The Six Nations, Métis, Inuit Teachers Resource Guide has been supported by First Nations and non First Nations educators and curriculum experts from the boards of education in Brant Haldimand Norfolk CDSB, Grand River Six Nations Territory, Grand Erie DSB and many other First Nations and non First Nations contributors. The approach used in our resource guide seeks a balance between written and oral tradition, recognizing and respecting the validity of both.
Summary of the binder contents
Section 3 – Stories
The Creation Story tells of the formation of the planet earth and all living things. The Clans of the Haudenosaunee story describes how the clans came to be. The third story, Formation of the Confederacy, is in three parts. The first part begins with the coming of the Peacemaker to the land of the Five Nations. The second is his meeting Hayenwah:tha and the third is their journey throughout the land of the Haudenosaunee bringing the people the ‘Good Word’ and presenting the ‘Great Law’.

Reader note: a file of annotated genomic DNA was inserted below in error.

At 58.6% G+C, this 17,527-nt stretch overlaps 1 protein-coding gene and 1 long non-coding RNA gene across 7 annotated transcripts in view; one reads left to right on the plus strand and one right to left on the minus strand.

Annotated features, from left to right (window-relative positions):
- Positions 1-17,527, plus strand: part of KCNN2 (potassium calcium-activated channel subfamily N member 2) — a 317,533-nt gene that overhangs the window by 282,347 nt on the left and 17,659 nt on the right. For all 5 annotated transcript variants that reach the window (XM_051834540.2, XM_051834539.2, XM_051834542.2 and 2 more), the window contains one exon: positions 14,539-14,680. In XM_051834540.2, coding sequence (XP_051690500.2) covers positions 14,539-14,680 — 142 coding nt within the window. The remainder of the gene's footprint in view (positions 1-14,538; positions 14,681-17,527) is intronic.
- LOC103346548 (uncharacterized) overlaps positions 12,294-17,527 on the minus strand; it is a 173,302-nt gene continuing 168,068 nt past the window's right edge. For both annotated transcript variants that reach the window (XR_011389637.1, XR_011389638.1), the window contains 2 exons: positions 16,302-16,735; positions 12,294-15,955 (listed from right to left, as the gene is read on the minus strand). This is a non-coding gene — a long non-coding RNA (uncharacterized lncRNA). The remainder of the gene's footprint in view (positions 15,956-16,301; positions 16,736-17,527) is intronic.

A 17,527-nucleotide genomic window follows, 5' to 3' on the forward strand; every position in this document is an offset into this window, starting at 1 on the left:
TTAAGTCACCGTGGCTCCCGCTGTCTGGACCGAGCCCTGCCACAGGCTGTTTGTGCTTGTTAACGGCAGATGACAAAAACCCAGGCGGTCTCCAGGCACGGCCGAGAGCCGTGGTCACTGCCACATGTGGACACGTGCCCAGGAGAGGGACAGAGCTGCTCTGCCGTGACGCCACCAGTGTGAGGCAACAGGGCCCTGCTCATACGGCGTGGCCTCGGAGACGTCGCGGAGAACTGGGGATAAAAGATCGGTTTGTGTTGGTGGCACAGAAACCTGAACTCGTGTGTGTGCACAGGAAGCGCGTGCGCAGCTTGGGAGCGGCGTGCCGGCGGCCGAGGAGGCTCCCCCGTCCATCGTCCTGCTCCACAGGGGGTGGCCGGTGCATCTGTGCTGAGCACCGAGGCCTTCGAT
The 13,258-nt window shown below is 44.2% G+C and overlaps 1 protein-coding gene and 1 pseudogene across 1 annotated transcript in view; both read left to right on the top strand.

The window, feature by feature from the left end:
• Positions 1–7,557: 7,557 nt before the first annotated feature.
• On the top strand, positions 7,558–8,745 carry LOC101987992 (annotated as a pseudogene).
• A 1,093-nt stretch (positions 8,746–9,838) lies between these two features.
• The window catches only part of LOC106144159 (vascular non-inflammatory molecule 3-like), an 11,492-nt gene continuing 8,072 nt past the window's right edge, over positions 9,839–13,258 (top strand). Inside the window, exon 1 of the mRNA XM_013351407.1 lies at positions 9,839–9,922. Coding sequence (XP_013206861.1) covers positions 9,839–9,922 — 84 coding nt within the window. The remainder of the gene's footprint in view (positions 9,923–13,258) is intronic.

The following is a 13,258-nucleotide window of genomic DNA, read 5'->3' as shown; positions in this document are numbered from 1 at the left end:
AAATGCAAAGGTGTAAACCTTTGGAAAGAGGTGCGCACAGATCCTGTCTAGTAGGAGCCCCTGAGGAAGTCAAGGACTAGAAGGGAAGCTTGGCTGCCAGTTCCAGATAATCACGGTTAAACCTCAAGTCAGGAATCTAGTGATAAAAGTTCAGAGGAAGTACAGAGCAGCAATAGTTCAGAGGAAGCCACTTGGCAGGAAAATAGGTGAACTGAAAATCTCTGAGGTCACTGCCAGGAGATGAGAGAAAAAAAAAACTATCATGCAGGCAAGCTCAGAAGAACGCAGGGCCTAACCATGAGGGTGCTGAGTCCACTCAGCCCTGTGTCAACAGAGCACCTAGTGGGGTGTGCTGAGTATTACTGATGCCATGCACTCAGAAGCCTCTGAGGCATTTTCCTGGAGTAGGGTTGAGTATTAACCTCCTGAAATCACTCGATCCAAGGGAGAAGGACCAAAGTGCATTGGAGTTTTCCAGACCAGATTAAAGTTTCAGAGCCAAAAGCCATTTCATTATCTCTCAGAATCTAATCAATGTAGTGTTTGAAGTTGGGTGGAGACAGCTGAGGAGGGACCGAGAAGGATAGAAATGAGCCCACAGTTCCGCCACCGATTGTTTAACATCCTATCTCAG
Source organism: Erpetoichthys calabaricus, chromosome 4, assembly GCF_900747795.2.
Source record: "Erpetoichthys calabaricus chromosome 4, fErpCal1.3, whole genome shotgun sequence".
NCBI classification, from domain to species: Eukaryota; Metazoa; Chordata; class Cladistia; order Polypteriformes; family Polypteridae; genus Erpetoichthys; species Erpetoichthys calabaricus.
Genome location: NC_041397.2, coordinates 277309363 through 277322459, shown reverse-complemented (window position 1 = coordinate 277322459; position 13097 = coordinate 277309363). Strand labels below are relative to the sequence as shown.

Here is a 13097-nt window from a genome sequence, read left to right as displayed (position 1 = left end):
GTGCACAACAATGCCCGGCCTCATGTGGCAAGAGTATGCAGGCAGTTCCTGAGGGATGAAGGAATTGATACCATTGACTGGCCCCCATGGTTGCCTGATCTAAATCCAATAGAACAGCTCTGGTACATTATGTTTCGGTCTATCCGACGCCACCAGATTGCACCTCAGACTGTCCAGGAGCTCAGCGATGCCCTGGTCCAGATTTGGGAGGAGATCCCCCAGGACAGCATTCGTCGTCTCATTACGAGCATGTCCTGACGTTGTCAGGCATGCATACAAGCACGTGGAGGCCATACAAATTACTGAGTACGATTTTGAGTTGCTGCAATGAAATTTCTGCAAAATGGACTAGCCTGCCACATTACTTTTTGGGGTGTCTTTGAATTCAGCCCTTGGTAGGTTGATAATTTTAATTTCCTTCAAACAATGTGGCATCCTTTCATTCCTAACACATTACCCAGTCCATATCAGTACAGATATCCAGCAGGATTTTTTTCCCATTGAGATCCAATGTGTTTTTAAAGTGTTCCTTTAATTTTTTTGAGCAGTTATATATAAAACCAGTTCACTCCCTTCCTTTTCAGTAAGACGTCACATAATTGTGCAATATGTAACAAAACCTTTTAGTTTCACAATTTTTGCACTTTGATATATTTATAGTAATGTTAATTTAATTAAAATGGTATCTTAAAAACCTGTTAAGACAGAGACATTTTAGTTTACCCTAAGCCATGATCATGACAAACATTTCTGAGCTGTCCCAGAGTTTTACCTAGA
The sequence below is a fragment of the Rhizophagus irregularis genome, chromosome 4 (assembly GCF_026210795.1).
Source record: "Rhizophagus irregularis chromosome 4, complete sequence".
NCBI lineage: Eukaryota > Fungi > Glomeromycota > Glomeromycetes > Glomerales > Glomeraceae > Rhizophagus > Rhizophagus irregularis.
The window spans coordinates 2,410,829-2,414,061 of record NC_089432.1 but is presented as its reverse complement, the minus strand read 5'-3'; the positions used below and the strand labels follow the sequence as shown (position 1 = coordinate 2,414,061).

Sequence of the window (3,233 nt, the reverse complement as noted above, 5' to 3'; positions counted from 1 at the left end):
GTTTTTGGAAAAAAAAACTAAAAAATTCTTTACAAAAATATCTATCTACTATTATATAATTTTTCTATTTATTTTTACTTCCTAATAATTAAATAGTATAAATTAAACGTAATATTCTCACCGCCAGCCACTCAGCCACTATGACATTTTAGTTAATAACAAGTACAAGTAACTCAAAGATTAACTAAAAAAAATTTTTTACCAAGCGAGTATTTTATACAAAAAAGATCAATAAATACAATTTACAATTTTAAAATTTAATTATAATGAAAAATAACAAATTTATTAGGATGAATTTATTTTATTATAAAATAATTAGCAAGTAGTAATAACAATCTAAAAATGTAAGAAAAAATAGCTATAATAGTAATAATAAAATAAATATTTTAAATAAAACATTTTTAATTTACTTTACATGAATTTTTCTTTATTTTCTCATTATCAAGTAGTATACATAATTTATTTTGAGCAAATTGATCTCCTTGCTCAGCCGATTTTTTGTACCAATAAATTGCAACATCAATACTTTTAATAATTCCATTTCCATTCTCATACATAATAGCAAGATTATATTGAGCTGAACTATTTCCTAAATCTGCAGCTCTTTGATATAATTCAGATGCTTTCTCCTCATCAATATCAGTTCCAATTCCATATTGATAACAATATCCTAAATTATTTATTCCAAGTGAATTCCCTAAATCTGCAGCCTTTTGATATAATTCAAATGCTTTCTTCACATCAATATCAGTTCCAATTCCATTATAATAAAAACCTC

Section 4 – Lesson Plans
There are seven sections of lesson plans, 4.1 to 4.7, and classroom activities related to the stories contained in Section 3 including contemporary references. The lesson plans focus on the new curriculum and are appropriate and applicable for many levels including secondary and post secondary schools.
Section 5 – Support Material
Assorted images support the stories in Section 3 and the inclusion of 4 books of the teachers choosing.
For the users convenience a template of the student booklet is included in section 5. Permission is granted to make unlimited copies.
With the purchase and ownership of this Six Nations, Métis, Inuit Teachers Resource Guide each teacher’s resource binder allows the user to copy the related printed contents specifically for one classroom.